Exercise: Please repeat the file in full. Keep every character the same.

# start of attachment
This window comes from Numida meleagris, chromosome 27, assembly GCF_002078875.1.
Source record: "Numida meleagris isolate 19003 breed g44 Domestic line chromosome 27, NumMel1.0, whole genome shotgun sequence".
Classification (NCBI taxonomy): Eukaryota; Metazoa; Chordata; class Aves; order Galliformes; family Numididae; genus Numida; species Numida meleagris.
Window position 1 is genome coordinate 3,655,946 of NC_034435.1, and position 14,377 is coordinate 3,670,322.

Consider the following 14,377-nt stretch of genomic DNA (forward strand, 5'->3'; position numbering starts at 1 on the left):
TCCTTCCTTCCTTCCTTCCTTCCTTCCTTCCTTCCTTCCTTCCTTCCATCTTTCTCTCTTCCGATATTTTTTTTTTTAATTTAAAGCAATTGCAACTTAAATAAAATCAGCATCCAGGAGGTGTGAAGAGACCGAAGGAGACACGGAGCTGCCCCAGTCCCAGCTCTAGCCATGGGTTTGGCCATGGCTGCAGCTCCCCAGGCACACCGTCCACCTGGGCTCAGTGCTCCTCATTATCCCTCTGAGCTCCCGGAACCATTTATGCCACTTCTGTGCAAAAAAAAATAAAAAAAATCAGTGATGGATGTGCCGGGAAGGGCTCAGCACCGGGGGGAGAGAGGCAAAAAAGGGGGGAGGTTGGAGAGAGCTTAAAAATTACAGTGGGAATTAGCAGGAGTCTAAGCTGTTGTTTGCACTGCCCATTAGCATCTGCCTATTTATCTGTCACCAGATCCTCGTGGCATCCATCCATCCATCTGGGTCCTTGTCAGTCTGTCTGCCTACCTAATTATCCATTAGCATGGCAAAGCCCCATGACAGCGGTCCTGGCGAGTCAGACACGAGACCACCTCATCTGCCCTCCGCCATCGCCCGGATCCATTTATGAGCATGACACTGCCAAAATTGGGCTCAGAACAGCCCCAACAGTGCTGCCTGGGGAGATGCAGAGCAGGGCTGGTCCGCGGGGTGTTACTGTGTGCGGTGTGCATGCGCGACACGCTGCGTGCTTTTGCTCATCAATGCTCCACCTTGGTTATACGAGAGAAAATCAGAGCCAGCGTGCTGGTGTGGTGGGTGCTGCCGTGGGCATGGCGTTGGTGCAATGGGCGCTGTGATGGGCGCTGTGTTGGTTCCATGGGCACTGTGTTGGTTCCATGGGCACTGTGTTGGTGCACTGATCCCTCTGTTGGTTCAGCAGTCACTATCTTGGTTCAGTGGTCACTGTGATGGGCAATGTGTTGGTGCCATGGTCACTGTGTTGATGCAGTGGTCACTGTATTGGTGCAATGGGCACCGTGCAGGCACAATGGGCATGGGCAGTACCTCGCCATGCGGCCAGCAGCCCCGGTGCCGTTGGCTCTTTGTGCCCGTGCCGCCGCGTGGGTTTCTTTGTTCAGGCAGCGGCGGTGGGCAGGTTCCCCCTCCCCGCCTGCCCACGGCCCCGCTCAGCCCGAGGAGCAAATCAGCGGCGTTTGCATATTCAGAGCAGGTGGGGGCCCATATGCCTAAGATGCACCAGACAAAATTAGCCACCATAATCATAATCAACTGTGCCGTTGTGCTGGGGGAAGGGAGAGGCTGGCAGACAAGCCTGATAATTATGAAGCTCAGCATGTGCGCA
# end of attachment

This window comes from Numida meleagris, chromosome 27, assembly GCF_002078875.1.
Source record: "Numida meleagris isolate 19003 breed g44 Domestic line chromosome 27, NumMel1.0, whole genome shotgun sequence".
Classification (NCBI taxonomy): Eukaryota; Metazoa; Chordata; class Aves; order Galliformes; family Numididae; genus Numida; species Numida meleagris.
Window position 1 is genome coordinate 3,655,946 of NC_034435.1, and position 14,377 is coordinate 3,670,322.

Consider the following 14,377-nt stretch of genomic DNA (forward strand, 5'->3'; position numbering starts at 1 on the left):
TCCTTCCTTCCTTCCTTCCTTCCTTCCTTCCTTCCTTCCTTCCTTCCATCTTTCTCTCTTCCGATATTTTTTTTTTTAATTTAAAGCAATTGCAACTTAAATAAAATCAGCATCCAGGAGGTGTGAAGAGACCGAAGGAGACACGGAGCTGCCCCAGTCCCAGCTCTAGCCATGGGTTTGGCCATGGCTGCAGCTCCCCAGGCACACCGTCCACCTGGGCTCAGTGCTCCTCATTATCCCTCTGAGCTCCCGGAACCATTTATGCCACTTCTGTGCAAAAAAAAATAAAAAAAATCAGTGATGGATGTGCCGGGAAGGGCTCAGCACCGGGGGGAGAGAGGCAAAAAAGGGGGGAGGTTGGAGAGAGCTTAAAAATTACAGTGGGAATTAGCAGGAGTCTAAGCTGTTGTTTGCACTGCCCATTAGCATCTGCCTATTTATCTGTCACCAGATCCTCGTGGCATCCATCCATCCATCTGGGTCCTTGTCAGTCTGTCTGCCTACCTAATTATCCATTAGCATGGCAAAGCCCCATGACAGCGGTCCTGGCGAGTCAGACACGAGACCACCTCATCTGCCCTCCGCCATCGCCCGGATCCATTTATGAGCATGACACTGCCAAAATTGGGCTCAGAACAGCCCCAACAGTGCTGCCTGGGGAGATGCAGAGCAGGGCTGGTCCGCGGGGTGTTACTGTGTGCGGTGTGCATGCGCGACACGCTGCGTGCTTTTGCTCATCAATGCTCCACCTTGGTTATACGAGAGAAAATCAGAGCCAGCGTGCTGGTGTGGTGGGTGCTGCCGTGGGCATGGCGTTGGTGCAATGGGCGCTGTGATGGGCGCTGTGTTGGTTCCATGGGCACTGTGTTGGTTCCATGGGCACTGTGTTGGTGCACTGATCCCTCTGTTGGTTCAGCAGTCACTATCTTGGTTCAGTGGTCACTGTGATGGGCAATGTGTTGGTGCCATGGTCACTGTGTTGATGCAGTGGTCACTGTATTGGTGCAATGGGCACCGTGCAGGCACAATGGGCATGGGCAGTACCTCGCCATGCGGCCAGCAGCCCCGGTGCCGTTGGCTCTTTGTGCCCGTGCCGCCGCGTGGGTTTCTTTGTTCAGGCAGCGGCGGTGGGCAGGTTCCCCCTCCCCGCCTGCCCACGGCCCCGCTCAGCCCGAGGAGCAAATCAGCGGCGTTTGCATATTCAGAGCAGGTGGGGGCCCATATGCCTAAGATGCACCAGACAAAATTAGCCACCATAATCATAATCAACTGTGCCGTTGTGCTGGGGGAAGGGAGAGGCTGGCAGACAAGCCTGATAATTATGAAGCTCAGCATGTGCGCA